From a seamen’s mission…
In the 19th century, the social destitution of urban slum areas and in the harbour quarters of coastal towns was growing. Many people began to be aware of the great need for relief work from charitable organisations, not least the free church movement. In 1879 a number of sea captains with an interest in religion formed Stockholms Sjömansmissionsförening [the Stockholm Seamen’s Mission Association] with the aim of undertaking missionary work among seafarers in the Gamla Stan area of Stockholm. From the beginning, the operation involved maintaining a seafarer’s missionary in Gamla Stan and visits on-board boats.
…to accommodation opportunities
In 1881, an apartment was procured in one of the old properties down at the Stadsgården quayside area. To start with, there were 2 rooms and a kitchen which was expanded in 1882 to a dining room and 5 lodgings. (Stockholms Sjömanshem – Stockholm Seamen’s Home).
With grants from King Oscar II, a new board of directors was established, tasked with organising a new Seamen’s Home. In 1891 sufficient money had been collected to enable the board to purchase the property at Slussen (just beside the entrance to the underground railway) and to equip it as a Seamen’s Home which was gradually expanded to have 160 beds.
Better conditions for seamen in port
In the early 1900s, when the social conditions for people in general started to improve, people realised that something would have to be done for seafarers in port too. Above all, the living conditions needed to be reviewed and a series of animated discussions ensued. As a consequence of these, Stockholm’s Central Board of Administration passed a resolution on 20 November 1941, concerning the establishment of the Stockholm Seamen’s Home Committee. The task was to ”investigate the options for the City to participate in organising the seamen’s home operation in such a way as to bring about collaboration concerning the care of seafarers in Stockholm. The central issue concerned the living conditions of mariners”. This was how Stiftelsen Stockholms Sjöfartshotell [the Stockholm Seafarers’ Hotel Foundation] originated.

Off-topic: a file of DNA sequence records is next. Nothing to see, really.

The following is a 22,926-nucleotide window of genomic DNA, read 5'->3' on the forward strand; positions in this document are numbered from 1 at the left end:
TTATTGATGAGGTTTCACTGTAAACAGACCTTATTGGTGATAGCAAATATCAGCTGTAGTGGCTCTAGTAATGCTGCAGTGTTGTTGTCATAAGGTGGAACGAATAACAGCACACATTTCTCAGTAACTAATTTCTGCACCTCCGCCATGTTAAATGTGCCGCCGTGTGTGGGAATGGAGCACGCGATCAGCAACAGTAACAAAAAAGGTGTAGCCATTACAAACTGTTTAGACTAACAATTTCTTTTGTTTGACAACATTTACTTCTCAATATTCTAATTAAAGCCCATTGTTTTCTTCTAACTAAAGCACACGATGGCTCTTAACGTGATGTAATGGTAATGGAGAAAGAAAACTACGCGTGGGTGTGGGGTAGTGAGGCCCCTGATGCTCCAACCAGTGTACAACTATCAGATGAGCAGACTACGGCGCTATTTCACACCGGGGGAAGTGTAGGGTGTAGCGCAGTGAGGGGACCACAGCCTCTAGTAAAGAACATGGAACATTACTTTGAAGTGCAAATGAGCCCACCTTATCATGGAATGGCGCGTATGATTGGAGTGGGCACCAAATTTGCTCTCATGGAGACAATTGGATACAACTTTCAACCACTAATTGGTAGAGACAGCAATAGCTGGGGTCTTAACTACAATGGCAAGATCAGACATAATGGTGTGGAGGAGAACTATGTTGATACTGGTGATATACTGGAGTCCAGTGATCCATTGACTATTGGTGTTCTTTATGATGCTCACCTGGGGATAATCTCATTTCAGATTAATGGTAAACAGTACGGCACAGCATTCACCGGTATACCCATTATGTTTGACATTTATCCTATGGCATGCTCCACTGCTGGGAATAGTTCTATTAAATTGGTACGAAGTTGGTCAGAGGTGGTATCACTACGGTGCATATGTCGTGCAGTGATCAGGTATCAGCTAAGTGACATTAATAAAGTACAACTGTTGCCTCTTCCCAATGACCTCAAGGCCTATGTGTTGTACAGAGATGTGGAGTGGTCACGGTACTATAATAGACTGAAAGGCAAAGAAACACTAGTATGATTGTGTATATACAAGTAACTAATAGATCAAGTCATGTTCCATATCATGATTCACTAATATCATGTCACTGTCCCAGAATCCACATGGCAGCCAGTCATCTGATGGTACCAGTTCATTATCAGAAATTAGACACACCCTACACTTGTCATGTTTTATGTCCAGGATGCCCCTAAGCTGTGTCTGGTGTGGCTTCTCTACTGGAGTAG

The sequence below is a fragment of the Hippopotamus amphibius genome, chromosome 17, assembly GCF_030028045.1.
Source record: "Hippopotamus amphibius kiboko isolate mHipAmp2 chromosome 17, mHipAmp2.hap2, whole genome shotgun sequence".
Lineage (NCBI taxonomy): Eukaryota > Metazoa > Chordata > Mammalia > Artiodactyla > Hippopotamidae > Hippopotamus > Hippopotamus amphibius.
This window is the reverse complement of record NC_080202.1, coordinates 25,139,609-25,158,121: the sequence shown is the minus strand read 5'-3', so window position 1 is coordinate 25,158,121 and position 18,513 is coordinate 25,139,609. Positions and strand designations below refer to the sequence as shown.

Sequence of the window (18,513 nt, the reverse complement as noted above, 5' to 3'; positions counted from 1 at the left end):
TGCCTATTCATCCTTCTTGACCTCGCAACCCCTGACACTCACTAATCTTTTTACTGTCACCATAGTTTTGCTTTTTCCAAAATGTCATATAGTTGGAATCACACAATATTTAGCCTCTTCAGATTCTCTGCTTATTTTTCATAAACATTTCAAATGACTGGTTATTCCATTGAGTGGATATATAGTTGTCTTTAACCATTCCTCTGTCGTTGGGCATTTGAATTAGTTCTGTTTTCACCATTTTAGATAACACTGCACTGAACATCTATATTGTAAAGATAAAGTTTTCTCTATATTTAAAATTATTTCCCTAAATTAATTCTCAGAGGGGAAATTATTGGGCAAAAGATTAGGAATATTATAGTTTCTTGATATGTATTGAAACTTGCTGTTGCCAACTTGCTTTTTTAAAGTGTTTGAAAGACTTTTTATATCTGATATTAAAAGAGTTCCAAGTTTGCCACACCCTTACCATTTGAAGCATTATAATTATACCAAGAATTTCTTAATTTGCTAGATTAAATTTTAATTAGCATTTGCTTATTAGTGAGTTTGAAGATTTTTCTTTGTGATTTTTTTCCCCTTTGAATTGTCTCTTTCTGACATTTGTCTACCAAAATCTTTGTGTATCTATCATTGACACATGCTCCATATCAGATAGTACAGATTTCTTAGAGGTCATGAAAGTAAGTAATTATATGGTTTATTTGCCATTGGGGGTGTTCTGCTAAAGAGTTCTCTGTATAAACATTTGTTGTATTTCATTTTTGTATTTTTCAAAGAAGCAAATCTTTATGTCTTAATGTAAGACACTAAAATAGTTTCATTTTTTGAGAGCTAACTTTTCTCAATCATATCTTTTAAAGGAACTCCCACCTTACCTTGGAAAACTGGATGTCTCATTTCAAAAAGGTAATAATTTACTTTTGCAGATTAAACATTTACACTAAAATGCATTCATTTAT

Among the consequences of the City’s resolution was the fact that, immediately after the war, the Government also appointed a commission of enquiry to look into welfare arrangements for mariners in port – the Seafarers’ Commission of 1946.
On 15 April 1947, the 1946 Seafarers’ Commission submitted its report to the Ministry, ”Welfare Arrangements for Seafarers in Port” (SOU 1947:29).
The report described the seafarers’ situation in port and the major requirement for contributions in the form of social measures and leisure activities needed to improve the entire social situation for this occupational group.
As a direct consequence of this report, Handelsflottans Välfärdsråd [the Merchant Navy Welfare Board] was established in 1948 (later Handelsflottans Kultur- och Fritidsråd – the Merchant Navy Culture and Leisure Board), which devoted itself largely to leisure activities and service to seafarers in the ports. The Board has since been wound up and, as from 1 January 2007, its activities are now part of the Swedish Marine Administration – the Swedish Seamen’s Service. In Stockholm, the Seamen’s Service encompasses the leisure facility at the Kaknäs Seamen’s Centre in Norra Djurgården.
A very important part of the report was the description of the accommodation situation for seafarers. In Stockholm, the accommodation requirement for seafarers was largely resolved by means of subletting and rooms in lodgings, as well as through the Seamen’s Home (at Slussen) with its 80 beds, and other provisional arrangements. In a letter to the Central Board of Administration on 28 June 1961, the Seamen’s Home Committee put forward a proposal for the establishment of a seafarer’s hotel in the Prinsen district at Katarinavägen/Glasbruksgatan.
A new seafarer’s hotel
The proposal involved a 200-bed seafarer’s hotel with a restaurant and facilities for leisure activities being built within the framework of a Foundation created for that purpose. The financing of the Foundation’s building costs would be managed by means of a collaborative operation between Stockholm City, Stiftelsen Stockholms Sjömanshem and Handelsflottans Välfärdsråd together with a construction loan taken out by the Foundation.
On 20 November 1961, Stockholm City Council approved the committee’s proposal and resolved, among other things, to grant the site at Prinsen 16 to the Foundation, to approve the charter for Stiftelsen Stockholms Sjöfartshotell, and to approve the agreement that was made with Stiftelsen Stockholms Sjömanshem concerning the town’s take-over of the Seamen’s Home at Slussen.
Stiftelsen Stockholms Sjöfartshotell’s charter was established by the Office of the Governor of Stockholm on 18 May 1962 and the hotel was completed and officially opened on 12 June 1964.